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RECREATION / BROOMBALL : It's Played With No Blade : Skateless Ice Hockey Popular Among Those Who Know About It

December 14, 1990|TOM MCQUEENEY | SPECIAL TO THE TIMES

COSTA MESA — Sprinting across the ice rink in her black street shoes, Lori Bailey raced for a rolling, cantaloupe-size orange ball. But she was too late. Two other players reached it first, whacking it away with their plastic brooms.

But Bailey continued to slide across the ice, bowling the other players off their feet.

"I'm very sore," Bailey, a 21-year-old secretary from Orange, said at the end of her hourlong match at the Ice Capades Chalet in Costa Mesa. "You play hard and you slide easily on the ice. The ball is hard to hit and you have no coordination. I landed on my back so many times."

That's broomball for you.

Not quite ready to qualify as an Olympic event, broomball is anarchy on ice.

One to three dozen players slip and slide across an ice rink in their tennis shoes, trying to hit a round ball into a hockey net with a household broom or reasonable facsimile. Most of the time, broomball is played without rules.

"It's a blast," Bailey said shortly after leaving the ice last Saturday at 2:20 a.m. "It's a sheer 'kill' attitude. No matter what you do, you're trying to get the ball into the other goal. Whether you have to put your broom between someone's legs or knock someone into a wall, you do it."

As brutal as the game sounds, few people leave the rink with more than minor bruises and soreness in dormant muscles.

Broomball was begun in Canada in the early 1900s, probably by frustrated hockey players, said Mick Sletten, a Minneapolis broomball fanatic for 17 years and one of the nation's few broomball-equipment wholesalers.

Although most broomball play is recreational in the United States, the number of broomball leagues and tournaments is growing. Two annual national competitions that began in the last five years are attracting players from seven states. Several U.S. teams are scheduled to compete next November in the first World Broomball Tournament, to be held in Victoria, British Columbia, with teams from as far away as Australia.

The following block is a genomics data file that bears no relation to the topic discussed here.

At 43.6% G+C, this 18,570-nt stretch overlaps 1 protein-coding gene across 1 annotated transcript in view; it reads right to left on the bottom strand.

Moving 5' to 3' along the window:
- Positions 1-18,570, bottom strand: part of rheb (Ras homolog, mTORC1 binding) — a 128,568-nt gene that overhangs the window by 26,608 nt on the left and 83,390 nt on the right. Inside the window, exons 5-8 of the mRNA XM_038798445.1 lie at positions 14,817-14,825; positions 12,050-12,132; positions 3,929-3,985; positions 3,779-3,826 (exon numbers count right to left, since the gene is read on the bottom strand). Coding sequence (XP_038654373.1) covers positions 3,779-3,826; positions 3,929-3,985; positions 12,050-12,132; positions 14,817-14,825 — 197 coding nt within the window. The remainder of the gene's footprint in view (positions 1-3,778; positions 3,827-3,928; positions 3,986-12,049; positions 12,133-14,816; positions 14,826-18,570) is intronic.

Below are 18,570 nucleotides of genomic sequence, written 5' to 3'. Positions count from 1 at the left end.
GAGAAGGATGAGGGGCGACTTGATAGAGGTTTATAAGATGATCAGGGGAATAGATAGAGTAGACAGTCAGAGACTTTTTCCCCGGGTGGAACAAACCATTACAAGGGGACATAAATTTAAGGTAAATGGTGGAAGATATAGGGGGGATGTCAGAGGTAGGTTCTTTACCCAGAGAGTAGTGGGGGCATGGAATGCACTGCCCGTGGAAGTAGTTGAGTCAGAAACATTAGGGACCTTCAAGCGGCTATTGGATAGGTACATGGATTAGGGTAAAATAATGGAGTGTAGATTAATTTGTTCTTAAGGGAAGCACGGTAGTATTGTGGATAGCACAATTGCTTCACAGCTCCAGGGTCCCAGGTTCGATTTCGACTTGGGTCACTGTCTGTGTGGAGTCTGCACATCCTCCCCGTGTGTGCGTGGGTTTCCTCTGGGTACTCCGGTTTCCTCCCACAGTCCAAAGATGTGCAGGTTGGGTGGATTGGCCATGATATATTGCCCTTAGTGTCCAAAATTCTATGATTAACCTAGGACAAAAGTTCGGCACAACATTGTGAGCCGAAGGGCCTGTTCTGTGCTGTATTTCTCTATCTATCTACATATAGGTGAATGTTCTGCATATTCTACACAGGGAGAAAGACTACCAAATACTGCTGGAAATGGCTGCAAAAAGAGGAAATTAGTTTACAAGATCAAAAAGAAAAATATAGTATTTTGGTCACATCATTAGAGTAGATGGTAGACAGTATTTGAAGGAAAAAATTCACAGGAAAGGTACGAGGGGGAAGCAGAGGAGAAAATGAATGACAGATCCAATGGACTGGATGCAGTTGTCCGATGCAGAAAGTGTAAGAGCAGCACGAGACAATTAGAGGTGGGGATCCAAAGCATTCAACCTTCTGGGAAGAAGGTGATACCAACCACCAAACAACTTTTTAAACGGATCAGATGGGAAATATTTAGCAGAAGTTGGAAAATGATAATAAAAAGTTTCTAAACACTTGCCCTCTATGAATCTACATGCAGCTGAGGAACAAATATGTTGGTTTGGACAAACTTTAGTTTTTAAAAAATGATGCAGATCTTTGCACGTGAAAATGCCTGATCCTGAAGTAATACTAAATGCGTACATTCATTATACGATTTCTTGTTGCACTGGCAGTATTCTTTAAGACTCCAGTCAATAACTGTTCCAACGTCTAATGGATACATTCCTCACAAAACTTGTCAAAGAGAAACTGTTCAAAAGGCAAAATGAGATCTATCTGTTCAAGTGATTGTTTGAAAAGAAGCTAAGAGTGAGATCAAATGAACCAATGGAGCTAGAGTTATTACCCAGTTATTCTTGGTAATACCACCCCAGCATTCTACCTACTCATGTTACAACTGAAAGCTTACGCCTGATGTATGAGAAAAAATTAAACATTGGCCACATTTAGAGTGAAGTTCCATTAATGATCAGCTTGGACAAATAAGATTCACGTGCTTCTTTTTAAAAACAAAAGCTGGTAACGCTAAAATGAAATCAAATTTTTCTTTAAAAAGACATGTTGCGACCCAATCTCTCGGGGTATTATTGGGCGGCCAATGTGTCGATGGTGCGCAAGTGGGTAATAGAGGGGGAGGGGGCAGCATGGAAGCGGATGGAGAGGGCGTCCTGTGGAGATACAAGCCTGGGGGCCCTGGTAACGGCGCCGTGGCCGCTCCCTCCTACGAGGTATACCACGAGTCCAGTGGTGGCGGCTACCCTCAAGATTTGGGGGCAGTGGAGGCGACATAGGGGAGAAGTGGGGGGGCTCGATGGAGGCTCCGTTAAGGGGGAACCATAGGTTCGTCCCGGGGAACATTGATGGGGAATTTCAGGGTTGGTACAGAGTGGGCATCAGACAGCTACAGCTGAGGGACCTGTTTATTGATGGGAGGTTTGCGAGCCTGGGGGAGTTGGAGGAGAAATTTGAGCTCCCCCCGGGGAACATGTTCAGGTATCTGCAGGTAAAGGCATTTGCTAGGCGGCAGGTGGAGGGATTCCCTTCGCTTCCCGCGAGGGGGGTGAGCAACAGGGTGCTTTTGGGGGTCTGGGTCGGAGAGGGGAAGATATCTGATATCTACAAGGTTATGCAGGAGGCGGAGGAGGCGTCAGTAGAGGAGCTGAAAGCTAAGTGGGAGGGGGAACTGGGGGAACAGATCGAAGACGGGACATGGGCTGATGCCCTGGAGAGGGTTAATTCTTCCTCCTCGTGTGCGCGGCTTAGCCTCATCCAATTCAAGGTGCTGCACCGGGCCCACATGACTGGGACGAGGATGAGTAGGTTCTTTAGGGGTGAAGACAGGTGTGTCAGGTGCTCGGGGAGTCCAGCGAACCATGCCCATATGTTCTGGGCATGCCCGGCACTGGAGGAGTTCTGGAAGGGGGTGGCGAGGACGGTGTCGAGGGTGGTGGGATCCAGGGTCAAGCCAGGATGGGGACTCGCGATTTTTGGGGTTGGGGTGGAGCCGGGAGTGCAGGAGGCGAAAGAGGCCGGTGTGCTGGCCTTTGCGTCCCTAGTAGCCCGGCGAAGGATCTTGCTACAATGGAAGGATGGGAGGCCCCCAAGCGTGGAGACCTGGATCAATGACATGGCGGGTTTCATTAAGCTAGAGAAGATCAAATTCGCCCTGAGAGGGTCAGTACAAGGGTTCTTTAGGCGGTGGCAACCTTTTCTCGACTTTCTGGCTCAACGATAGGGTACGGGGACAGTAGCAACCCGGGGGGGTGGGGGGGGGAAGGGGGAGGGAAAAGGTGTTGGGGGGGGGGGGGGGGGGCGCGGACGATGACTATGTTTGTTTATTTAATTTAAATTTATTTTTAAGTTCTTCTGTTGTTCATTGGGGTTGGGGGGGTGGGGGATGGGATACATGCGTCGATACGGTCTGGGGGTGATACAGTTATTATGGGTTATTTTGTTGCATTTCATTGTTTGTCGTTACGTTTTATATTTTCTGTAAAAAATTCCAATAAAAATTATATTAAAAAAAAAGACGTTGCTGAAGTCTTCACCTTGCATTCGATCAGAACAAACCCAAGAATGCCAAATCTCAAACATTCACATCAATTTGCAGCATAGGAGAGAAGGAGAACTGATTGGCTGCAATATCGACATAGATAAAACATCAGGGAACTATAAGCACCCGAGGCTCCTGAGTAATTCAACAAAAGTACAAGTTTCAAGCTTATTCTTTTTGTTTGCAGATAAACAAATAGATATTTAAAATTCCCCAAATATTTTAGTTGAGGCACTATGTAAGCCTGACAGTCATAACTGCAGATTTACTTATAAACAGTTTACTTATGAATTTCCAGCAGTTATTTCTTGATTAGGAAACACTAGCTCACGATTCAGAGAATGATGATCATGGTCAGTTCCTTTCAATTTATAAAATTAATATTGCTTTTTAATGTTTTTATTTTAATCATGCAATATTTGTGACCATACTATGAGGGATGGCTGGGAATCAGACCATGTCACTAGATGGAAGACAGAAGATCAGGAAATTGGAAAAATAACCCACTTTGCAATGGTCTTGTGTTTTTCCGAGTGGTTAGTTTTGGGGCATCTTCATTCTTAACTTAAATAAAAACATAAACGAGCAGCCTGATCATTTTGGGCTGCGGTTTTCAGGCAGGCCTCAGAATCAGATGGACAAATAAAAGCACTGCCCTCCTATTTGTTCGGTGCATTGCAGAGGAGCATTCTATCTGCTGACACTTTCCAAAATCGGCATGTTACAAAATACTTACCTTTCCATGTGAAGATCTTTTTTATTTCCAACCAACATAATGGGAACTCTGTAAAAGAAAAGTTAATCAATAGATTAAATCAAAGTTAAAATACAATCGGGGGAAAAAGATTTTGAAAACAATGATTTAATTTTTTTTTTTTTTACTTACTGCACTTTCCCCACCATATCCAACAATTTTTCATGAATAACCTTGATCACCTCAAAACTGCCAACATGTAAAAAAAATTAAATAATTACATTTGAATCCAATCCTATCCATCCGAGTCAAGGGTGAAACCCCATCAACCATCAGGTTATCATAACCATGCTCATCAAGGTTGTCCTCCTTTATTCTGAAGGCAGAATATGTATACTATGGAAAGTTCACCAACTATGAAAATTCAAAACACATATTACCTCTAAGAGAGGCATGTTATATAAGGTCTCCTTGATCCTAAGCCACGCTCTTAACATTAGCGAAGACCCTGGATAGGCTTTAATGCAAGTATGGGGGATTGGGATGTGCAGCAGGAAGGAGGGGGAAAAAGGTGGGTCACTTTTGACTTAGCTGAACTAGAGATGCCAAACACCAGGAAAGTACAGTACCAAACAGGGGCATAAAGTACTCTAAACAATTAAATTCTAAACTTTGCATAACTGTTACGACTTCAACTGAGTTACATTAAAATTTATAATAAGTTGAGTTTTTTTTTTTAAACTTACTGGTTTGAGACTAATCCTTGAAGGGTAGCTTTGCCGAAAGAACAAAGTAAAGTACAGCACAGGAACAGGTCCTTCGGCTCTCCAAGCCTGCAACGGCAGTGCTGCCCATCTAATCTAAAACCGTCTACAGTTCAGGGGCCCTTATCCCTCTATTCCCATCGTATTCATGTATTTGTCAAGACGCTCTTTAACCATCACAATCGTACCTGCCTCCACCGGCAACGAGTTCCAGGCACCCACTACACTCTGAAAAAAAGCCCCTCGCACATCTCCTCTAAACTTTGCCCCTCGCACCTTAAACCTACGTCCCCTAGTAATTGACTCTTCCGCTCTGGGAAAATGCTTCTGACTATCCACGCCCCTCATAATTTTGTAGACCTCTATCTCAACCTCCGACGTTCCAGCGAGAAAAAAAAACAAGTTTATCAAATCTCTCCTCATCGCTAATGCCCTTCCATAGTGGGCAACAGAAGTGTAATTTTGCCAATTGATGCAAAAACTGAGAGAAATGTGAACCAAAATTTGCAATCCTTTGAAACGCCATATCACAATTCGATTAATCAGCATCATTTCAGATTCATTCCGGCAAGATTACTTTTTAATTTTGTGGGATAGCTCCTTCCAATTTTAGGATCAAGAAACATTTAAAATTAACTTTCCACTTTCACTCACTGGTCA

Organized teams have six players, including a goalie, and use a broomball rule book adopted in Canada.

Leagues exist in Stockton and in cities around the Bay Area. One of the teams, the California Bears, has been together for seven years and now competes in the area league as well as in about five regional broomball matches in the United States and Canada, according to team captain George Castonguay of San Jose.

In Orange County, broomball is played by a few hundred people, mostly on a free-for-all, recreational basis without game rules or strategies. But a group of high-school and college-age broomball enthusiasts are forming a league in Costa Mesa. So far, they have attracted enough players to make up three teams.

Scheduling problems have hindering the sport's growth. Broomball play has been relegated to late-night hours by most ice rinks, after the recreational skaters and ice hockey players have carved up the ice.

Rental expense has also been felt. Renting the rink costs about $185 to $250 an hour in Southern California.

Ice rink managers say they book the ice from midnight to 3 a.m. to church groups, college clubs and fraternities, and groups of players willing to pitch in $10 or more each to run around on the ice.

"We have it booked solid every weekend," said Daniel Despotopulos, manager of the Ice Capades Chalet in San Diego. "It's extremely popular."

Ice Capades Chalet in Costa Mesa, the only rink in Orange County, charges broomball players $250 an hour and still books the rink weeks in advance on Friday and Saturday nights, said rink supervisor Janet Spraggins.

Broomball's allure is that even a klutz can play, said Jon Jordening, director of Christian Education at St. Paul's Lutheran Church in Orange. He rented the Costa Mesa rink last Saturday night for a high school youth group.

"Since everybody's at a disadvantage--no one is on ice skates and everybody is slipping and sliding around--everybody is forced to play on the same level," Jordening said. He books the rink for broomball about three times a year for an all-night group event that has become quite popular with the high school students, he said.

Most recreational players use regular household brooms, with the bristles taped into the bent shape of a hockey stick. Besides a broom, the only other standard equipment is a sturdy pair of kneepads. Total equipment cost is usually under $20.

Austin Zoutis, 18, and John Olivieri, 20, began playing in high school and took up the game seriously this year. In an effort to organize a countywide broomball league, the two Cal State Fullerton students have brought together a group of about 25 people who now play monthly at the Costa Mesa rink.

"We've been trying to pick up other teams, but there doesn't seem to be anyone else around with enough enthusiasm," said Zoutis, a freshman business and criminal justice major who lives in Santa Ana.

But among other broomball players, enthusiasm hardly seems in short supply.

"People who know about it love it and people who don't know about it should learn," said Bruce Heimbigner, 19, an auto repossessor from Anaheim who played last Saturday in Costa Mesa. "It's a fun sport. To get people out to play at 2 o'clock in the morning, there's gotta be something to it."

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